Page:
The families of flowering plants.
IncludingCandolleaceae Schönl.Excluding Donatiaceae
Habit and leaf form. Herbs, or shrubs (or shrublets). ‘Normal’ plants, or switch-plants (occasionally); sometimes with the principal photosynthesizing function transferred to stems (E.g., the rush-like S. junceum). Leaves well developed (usually), or well developed and much reduced (commonly with basal leaves, and scales above), or absent (occasionally). Perennial; with a basal aggregation of leaves (often), or with terminal aggregations of leaves (often with cauline rosettes), or with neither basal nor terminal aggregations of leaves; rhizomatous, or tuberous. Self supporting (mostly), or climbing (rarely); when scandent, scrambling (Stylidium scandens, via leaf tips recurved into hooks). Helophytic (in bogs), or mesophytic to xerophytic. Leaves alternate (usually, conspicuously so), or whorled (Stylidium scandens); spiral; ‘herbaceous’, or leathery; imbricate; subsessile; sheathing; simple. Lamina entire; linear (grasslike); parallel-veined; without cross-venules. Leaves exstipulate.
Leaf anatomy. Hydathodes present (occasionally), or absent.
Lamina dorsiventral. The mesophyll containing mucilage cells; without sclerenchymatous idioblasts. Minor leaf veins without phloem transfer cells (Stylidium).
Stem anatomy. Internal phloem present. Secondary thickening anomalous; from a single cambial ring. ‘Included’ phloem present. Xylem with fibre tracheids. Wood partially storied (VI).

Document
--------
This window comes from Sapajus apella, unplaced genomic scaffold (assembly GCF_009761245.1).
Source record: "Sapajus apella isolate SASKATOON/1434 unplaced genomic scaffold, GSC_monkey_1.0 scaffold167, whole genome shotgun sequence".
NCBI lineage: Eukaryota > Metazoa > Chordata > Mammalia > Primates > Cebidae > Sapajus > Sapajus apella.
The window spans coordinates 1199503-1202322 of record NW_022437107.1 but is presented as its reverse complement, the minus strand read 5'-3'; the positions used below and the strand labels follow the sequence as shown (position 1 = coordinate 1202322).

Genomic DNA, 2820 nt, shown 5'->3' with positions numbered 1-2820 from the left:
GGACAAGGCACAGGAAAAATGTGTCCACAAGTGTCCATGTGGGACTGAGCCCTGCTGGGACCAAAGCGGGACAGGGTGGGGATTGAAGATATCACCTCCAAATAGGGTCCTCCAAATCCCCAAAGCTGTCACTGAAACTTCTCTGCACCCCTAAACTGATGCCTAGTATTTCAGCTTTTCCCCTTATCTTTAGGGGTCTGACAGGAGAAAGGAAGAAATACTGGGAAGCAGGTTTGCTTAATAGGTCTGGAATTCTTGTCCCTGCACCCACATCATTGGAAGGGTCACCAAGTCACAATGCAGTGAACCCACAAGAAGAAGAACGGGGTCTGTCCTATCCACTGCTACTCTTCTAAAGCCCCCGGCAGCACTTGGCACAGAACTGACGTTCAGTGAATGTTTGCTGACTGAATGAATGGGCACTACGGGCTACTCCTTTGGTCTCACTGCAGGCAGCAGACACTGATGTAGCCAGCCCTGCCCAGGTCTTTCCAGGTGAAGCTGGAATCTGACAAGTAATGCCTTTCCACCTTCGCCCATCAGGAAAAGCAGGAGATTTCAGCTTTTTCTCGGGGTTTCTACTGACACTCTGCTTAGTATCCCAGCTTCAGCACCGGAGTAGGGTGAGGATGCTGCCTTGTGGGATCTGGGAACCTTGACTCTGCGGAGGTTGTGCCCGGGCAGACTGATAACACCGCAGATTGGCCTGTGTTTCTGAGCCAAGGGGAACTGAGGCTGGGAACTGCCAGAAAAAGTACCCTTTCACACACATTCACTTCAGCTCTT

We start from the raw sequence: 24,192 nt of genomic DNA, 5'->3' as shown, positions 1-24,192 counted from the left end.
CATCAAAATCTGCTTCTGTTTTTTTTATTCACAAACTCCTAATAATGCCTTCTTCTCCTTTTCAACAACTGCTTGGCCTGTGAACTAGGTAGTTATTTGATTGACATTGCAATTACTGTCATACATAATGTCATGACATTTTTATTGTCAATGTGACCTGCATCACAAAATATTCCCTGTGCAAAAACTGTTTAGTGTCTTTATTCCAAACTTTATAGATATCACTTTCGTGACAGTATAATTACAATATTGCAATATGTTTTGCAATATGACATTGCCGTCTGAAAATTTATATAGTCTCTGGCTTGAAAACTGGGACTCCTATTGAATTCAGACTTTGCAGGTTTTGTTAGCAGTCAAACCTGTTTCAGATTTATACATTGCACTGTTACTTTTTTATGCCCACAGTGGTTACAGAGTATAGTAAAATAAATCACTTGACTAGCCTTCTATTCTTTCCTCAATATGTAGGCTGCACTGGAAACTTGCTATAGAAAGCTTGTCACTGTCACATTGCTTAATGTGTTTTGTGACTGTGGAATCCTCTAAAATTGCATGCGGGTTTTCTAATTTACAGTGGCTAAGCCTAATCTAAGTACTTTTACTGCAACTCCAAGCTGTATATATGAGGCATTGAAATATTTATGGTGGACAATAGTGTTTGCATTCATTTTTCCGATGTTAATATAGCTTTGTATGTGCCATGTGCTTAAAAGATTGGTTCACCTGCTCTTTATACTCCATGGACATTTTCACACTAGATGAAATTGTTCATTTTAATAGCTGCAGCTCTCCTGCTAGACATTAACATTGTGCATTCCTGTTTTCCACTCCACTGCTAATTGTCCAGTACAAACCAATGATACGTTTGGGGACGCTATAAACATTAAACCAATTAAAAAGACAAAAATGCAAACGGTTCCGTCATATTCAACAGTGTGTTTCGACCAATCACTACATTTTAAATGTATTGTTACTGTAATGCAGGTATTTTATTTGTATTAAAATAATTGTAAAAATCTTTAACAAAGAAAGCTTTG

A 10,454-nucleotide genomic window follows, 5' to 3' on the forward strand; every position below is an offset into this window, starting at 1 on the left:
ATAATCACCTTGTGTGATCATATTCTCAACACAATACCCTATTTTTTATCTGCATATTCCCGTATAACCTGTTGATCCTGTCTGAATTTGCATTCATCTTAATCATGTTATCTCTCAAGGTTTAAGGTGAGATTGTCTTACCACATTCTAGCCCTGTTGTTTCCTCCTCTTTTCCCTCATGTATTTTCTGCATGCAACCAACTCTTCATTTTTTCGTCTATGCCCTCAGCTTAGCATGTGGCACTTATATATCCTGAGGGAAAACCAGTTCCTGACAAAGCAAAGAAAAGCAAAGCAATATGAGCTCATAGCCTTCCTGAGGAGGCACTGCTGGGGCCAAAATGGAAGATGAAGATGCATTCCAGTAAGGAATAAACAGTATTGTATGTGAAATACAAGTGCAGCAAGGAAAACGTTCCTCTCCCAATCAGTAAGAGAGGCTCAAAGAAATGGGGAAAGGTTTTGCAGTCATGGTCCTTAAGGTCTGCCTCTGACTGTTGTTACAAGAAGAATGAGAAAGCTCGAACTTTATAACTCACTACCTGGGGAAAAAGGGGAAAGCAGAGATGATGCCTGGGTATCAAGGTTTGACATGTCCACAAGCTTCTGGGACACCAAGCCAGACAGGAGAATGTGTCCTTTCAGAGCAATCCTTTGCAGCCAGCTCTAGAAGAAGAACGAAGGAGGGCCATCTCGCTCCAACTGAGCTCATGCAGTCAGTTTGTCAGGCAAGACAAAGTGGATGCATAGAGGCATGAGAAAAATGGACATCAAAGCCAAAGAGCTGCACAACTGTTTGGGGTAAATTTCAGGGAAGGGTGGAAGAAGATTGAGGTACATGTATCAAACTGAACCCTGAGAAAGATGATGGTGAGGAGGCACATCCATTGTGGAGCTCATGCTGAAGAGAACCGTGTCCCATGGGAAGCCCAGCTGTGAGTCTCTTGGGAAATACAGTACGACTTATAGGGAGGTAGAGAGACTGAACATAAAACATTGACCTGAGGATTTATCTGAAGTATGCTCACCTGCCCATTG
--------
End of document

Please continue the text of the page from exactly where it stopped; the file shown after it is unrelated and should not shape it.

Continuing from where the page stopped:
Reproductive type, pollination. Plants hermaphrodite, or monoecious, or polygamomonoecious, or dioecious (?). Pollination entomophilous; mechanism conspicuously specialized (in Stylidium the stylar column springs violently from one side when triggered so as to deposit pollen on a visiting insect, while in Levenhookia the column is immobile but the hooded labellum springs so as to cause shedding of pollen).
Inflorescence, floral, fruit and seed morphology. Flowers solitary, or aggregated in ‘inflorescences’; in cymes, in racemes, in spikes, and in corymbs. The ultimate inflorescence unit cymose, or racemose. Inflorescences scapiflorous (often), or not scapiflorous; terminal. Flowers bracteate; small to medium-sized; very irregular; resupinate to not resupinate. The floral irregularity involving the perianth and involving the androecium, or involving the androecium (occasionally the corolla almost regular). Flowers 5 merous; cyclic; pentacyclic. Floral receptacle developing an androphore (the peculiar ‘stylar column’, which bears the stigma and the anthers at its tip, sometimes being thus interpreted), or with neither androphore nor gynophore (if the column is interpreted as a gynostemium). Free hypanthium present.